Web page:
Sunil Dial 07:43
It’s interesting about something you mentioned there about the social aspect of family because when the restrictions came down for the lockdown it was you know, the your household only. And that’s it. And one thing that struck me and speaking to a lot of others, especially from the ethnic minorities population, what you classify as immediate family, it’s not just your mum and dad, in ethnic minorities families actually are much broader than that. You’ll find that your everyday life is engaged, maybe with a cousin or an aunt and they’re equally Has that been a challenge? I mean, you mentioned that but I mean, how is that especially as you were entering Ramadan as well?
Rabia Awan 08:35
Yeah, it’s funny actually, my sister sent me a text is much like all of you excited Ramadan. Yeah, I said something wrong with me I’m I’m actually not feeling as excited as I probably should be. As I usually am because I’m on my own. And you know, a big part of Ramadan is having that social, you know, social connection. So people open fast together, you know, people pray together there’s a there’s there’s something called throbbing That people do together. And, you know, we’re not gonna be able to do any of those things. And it’s a time for giving It’s time for reflecting It’s time for, you know, really being a community and actually helping other communities as well. I think it’s gonna be really difficult because , for me, I was thinking, oh, gosh, Ramadan, it’s gonna be hard for me, I’m going to miss opening fast with my family, My friends we always open them together. Actually, we do this thing every year where we open one fast at least together, both my Muslim friends and actually friends that aren’t Muslim, we will get together and we open it together just for something to do and to show respect to each other’s cultures and religions. And we’re not going to get to do that this year. So I think we’re probably going to have to find, again, creative ways around it. But yeah, I think coming from an ethnic background myself, I am going to feel that and I did say that to my sister this morning is that I’m really going to feel just being by myself and opening the fast by myself and not being able to have that fun cooking environment where everyone sits together and has a meal. So yeah, I definitely think a lot of people are gonna feel that whether you’re on your own or with your family, you know, it’s an extended network, as you said.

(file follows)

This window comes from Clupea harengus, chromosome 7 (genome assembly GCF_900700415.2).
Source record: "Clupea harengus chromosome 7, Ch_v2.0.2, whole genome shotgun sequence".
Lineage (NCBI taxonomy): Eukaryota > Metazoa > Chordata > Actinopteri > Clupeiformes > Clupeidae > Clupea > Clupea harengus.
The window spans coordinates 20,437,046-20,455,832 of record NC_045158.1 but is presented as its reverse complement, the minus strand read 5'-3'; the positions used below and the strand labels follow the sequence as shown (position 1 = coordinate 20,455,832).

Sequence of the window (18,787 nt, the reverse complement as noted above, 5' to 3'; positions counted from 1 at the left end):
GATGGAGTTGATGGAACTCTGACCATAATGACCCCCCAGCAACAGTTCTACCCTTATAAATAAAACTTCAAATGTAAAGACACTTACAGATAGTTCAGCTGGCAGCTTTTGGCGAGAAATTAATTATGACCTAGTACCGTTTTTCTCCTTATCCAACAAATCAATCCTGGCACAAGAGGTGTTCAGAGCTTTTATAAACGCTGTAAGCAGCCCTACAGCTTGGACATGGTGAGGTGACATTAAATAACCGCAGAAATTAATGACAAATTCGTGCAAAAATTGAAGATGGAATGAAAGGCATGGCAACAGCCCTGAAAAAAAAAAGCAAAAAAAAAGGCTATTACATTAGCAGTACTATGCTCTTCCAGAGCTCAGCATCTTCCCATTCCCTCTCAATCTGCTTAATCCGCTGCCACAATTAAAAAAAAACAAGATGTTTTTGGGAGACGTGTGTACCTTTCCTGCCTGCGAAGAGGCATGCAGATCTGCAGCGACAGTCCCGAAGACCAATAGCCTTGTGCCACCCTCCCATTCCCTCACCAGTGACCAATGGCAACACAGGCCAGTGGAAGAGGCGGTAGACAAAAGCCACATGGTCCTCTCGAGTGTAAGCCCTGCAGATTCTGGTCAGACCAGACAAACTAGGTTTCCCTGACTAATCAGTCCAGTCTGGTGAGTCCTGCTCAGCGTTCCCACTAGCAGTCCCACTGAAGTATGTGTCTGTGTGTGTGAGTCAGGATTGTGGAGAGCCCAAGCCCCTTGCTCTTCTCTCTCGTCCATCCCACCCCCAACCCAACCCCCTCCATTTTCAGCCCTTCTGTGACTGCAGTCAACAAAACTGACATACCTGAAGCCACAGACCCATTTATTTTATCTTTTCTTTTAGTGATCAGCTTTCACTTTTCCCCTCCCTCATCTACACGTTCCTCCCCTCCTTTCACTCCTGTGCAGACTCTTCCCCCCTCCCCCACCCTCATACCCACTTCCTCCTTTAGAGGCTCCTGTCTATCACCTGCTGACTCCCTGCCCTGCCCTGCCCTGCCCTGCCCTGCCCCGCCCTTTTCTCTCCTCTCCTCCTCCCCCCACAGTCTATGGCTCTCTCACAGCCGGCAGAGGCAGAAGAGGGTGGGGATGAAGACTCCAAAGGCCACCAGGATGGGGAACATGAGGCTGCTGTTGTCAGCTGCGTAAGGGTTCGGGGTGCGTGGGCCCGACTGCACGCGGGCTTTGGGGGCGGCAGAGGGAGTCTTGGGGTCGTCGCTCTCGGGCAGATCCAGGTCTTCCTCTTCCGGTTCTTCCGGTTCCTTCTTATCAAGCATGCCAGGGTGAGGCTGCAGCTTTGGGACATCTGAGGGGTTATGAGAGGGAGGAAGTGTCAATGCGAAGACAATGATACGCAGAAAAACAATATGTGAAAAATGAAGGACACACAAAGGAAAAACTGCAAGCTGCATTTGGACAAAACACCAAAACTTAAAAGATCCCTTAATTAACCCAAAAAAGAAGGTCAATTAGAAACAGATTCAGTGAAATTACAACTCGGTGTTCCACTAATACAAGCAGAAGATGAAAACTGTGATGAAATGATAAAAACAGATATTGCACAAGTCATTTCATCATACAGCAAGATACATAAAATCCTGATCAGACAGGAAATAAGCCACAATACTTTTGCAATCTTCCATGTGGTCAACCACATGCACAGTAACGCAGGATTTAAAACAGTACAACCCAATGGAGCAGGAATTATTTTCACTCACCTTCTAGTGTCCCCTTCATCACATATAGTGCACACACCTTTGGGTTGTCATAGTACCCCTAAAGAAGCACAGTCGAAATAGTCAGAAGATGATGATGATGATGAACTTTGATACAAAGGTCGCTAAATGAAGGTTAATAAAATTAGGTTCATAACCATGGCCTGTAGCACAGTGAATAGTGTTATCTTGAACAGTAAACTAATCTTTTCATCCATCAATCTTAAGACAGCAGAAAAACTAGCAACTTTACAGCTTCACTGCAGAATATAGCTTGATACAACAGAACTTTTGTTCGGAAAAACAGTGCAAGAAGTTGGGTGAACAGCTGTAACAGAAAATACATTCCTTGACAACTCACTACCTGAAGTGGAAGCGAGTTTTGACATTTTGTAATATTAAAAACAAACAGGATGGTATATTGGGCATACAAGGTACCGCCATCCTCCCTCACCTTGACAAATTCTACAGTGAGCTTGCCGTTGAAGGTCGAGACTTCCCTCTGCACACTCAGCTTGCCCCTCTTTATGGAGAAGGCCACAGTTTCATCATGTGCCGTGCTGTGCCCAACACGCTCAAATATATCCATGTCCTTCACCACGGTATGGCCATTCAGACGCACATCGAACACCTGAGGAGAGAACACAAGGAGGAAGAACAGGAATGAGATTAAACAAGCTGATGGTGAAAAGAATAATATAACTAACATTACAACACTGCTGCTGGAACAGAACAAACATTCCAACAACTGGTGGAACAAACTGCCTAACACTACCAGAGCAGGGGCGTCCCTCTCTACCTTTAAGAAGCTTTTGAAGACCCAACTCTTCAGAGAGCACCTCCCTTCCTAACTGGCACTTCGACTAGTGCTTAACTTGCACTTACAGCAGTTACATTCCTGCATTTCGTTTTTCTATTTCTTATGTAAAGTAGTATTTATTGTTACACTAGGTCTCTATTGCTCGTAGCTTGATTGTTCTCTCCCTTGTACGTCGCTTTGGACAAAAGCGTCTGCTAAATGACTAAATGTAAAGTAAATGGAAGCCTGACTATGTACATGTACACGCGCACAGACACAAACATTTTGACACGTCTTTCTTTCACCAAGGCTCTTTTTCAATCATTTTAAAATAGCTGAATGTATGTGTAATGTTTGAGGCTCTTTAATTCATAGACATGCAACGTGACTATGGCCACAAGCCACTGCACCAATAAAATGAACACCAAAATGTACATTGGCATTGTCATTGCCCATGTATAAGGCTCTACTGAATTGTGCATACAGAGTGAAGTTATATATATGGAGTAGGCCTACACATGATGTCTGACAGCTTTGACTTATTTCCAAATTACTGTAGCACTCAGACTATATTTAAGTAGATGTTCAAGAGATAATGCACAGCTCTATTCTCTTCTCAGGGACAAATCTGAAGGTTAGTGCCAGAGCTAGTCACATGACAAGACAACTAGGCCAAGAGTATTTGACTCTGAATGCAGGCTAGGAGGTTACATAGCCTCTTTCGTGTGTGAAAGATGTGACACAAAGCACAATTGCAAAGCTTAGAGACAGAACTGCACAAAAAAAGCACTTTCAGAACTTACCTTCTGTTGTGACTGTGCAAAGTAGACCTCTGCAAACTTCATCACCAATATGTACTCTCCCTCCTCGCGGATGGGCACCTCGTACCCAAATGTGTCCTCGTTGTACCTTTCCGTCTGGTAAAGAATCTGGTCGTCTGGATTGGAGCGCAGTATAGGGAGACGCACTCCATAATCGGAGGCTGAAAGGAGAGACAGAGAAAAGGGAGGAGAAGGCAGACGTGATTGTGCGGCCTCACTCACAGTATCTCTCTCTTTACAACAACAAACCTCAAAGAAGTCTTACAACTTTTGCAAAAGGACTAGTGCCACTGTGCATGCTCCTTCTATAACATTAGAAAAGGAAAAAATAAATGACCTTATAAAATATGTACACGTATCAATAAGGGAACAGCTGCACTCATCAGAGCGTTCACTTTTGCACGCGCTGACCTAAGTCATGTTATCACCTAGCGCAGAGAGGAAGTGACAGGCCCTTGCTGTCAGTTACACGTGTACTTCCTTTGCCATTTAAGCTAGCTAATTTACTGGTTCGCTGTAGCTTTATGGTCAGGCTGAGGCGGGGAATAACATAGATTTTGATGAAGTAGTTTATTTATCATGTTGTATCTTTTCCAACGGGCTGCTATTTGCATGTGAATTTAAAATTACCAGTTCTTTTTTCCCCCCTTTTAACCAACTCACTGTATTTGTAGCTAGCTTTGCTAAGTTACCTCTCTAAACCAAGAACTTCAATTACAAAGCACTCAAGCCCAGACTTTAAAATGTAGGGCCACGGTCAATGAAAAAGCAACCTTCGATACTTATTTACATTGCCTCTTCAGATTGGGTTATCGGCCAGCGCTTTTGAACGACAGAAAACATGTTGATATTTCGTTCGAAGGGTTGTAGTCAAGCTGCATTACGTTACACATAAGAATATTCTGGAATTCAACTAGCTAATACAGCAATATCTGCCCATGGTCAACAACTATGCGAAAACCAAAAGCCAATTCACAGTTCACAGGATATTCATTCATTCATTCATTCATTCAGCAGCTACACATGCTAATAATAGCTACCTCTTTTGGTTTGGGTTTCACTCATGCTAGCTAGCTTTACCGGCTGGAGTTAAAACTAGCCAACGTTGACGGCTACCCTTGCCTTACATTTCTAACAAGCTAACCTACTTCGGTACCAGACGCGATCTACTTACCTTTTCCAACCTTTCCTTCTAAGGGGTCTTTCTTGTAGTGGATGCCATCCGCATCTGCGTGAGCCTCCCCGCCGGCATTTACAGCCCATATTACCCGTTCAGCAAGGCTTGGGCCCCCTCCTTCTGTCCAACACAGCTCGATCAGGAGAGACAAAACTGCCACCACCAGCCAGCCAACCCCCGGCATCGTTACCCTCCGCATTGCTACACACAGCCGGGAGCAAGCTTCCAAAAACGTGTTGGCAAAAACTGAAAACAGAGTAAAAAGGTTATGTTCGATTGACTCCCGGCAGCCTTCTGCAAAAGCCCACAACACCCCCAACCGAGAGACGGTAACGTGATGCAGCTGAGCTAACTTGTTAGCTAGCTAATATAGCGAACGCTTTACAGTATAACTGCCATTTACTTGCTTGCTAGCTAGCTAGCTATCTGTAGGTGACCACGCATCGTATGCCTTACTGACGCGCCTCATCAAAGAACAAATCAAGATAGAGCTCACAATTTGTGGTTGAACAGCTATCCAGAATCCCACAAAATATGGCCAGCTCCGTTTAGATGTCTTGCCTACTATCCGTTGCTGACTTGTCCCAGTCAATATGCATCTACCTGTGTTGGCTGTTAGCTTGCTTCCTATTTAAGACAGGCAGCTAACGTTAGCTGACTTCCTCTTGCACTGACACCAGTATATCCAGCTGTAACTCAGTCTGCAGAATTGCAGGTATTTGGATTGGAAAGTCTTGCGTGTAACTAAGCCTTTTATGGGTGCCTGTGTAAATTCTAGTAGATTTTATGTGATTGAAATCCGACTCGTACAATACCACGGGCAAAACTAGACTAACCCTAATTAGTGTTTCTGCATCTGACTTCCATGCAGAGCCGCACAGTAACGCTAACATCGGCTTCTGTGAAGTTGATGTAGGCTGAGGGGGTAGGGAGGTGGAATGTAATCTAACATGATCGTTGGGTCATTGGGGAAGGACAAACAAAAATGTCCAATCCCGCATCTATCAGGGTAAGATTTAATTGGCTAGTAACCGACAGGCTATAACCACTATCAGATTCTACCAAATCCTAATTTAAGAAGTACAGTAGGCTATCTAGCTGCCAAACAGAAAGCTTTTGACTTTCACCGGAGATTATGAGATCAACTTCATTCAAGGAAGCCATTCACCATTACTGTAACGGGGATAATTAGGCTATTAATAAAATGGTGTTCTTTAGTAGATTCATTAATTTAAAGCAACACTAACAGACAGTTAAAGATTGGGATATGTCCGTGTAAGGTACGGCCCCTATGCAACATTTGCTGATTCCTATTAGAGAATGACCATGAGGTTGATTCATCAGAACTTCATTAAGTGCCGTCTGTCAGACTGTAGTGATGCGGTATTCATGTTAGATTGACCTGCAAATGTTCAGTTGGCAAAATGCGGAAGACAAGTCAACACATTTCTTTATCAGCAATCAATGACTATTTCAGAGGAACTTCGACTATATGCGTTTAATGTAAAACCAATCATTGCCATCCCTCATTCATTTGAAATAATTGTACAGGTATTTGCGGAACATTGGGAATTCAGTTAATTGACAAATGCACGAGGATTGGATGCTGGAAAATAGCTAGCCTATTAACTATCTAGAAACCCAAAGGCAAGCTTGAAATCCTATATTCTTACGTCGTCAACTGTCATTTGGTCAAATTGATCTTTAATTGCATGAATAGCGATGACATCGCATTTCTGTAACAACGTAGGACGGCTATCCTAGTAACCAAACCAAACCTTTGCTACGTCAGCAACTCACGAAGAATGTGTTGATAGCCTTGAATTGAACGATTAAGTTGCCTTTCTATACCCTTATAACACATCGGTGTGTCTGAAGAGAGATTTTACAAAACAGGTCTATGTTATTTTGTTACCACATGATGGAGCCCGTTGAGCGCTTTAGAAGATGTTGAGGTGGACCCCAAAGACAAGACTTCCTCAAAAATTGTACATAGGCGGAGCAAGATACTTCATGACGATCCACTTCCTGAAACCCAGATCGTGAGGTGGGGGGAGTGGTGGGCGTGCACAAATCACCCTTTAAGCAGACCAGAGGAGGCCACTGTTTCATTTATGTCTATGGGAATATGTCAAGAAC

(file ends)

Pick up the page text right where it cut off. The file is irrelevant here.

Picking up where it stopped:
Sunil Dial 10:13